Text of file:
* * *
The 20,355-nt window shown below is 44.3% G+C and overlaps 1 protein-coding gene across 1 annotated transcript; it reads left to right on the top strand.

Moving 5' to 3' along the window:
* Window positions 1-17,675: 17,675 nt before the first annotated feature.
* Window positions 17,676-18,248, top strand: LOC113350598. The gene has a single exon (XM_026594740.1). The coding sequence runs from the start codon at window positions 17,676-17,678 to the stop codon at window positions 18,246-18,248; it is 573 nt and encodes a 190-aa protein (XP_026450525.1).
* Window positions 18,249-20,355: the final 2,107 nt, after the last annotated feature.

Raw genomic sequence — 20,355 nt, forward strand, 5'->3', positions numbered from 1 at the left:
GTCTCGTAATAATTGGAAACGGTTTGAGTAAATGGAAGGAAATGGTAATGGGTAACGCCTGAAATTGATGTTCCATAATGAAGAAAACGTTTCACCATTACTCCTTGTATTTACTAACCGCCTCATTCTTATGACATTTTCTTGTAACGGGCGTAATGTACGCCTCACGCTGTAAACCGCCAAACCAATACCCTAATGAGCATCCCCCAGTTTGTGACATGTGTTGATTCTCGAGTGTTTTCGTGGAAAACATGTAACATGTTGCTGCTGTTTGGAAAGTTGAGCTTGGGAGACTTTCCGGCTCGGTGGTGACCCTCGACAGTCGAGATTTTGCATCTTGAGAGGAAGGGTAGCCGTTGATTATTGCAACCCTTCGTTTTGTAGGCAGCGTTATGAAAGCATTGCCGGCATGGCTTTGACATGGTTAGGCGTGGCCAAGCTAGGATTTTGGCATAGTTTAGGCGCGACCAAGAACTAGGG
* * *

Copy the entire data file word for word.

The 20,355-nt window shown below is 44.3% G+C and overlaps 1 protein-coding gene across 1 annotated transcript; it reads left to right on the top strand.

Moving 5' to 3' along the window:
* Window positions 1-17,675: 17,675 nt before the first annotated feature.
* Window positions 17,676-18,248, top strand: LOC113350598. The gene has a single exon (XM_026594740.1). The coding sequence runs from the start codon at window positions 17,676-17,678 to the stop codon at window positions 18,246-18,248; it is 573 nt and encodes a 190-aa protein (XP_026450525.1).
* Window positions 18,249-20,355: the final 2,107 nt, after the last annotated feature.

Raw genomic sequence — 20,355 nt, forward strand, 5'->3', positions numbered from 1 at the left:
GTCTCGTAATAATTGGAAACGGTTTGAGTAAATGGAAGGAAATGGTAATGGGTAACGCCTGAAATTGATGTTCCATAATGAAGAAAACGTTTCACCATTACTCCTTGTATTTACTAACCGCCTCATTCTTATGACATTTTCTTGTAACGGGCGTAATGTACGCCTCACGCTGTAAACCGCCAAACCAATACCCTAATGAGCATCCCCCAGTTTGTGACATGTGTTGATTCTCGAGTGTTTTCGTGGAAAACATGTAACATGTTGCTGCTGTTTGGAAAGTTGAGCTTGGGAGACTTTCCGGCTCGGTGGTGACCCTCGACAGTCGAGATTTTGCATCTTGAGAGGAAGGGTAGCCGTTGATTATTGCAACCCTTCGTTTTGTAGGCAGCGTTATGAAAGCATTGCCGGCATGGCTTTGACATGGTTAGGCGTGGCCAAGCTAGGATTTTGGCATAGTTTAGGCGCGACCAAGAACTAGGG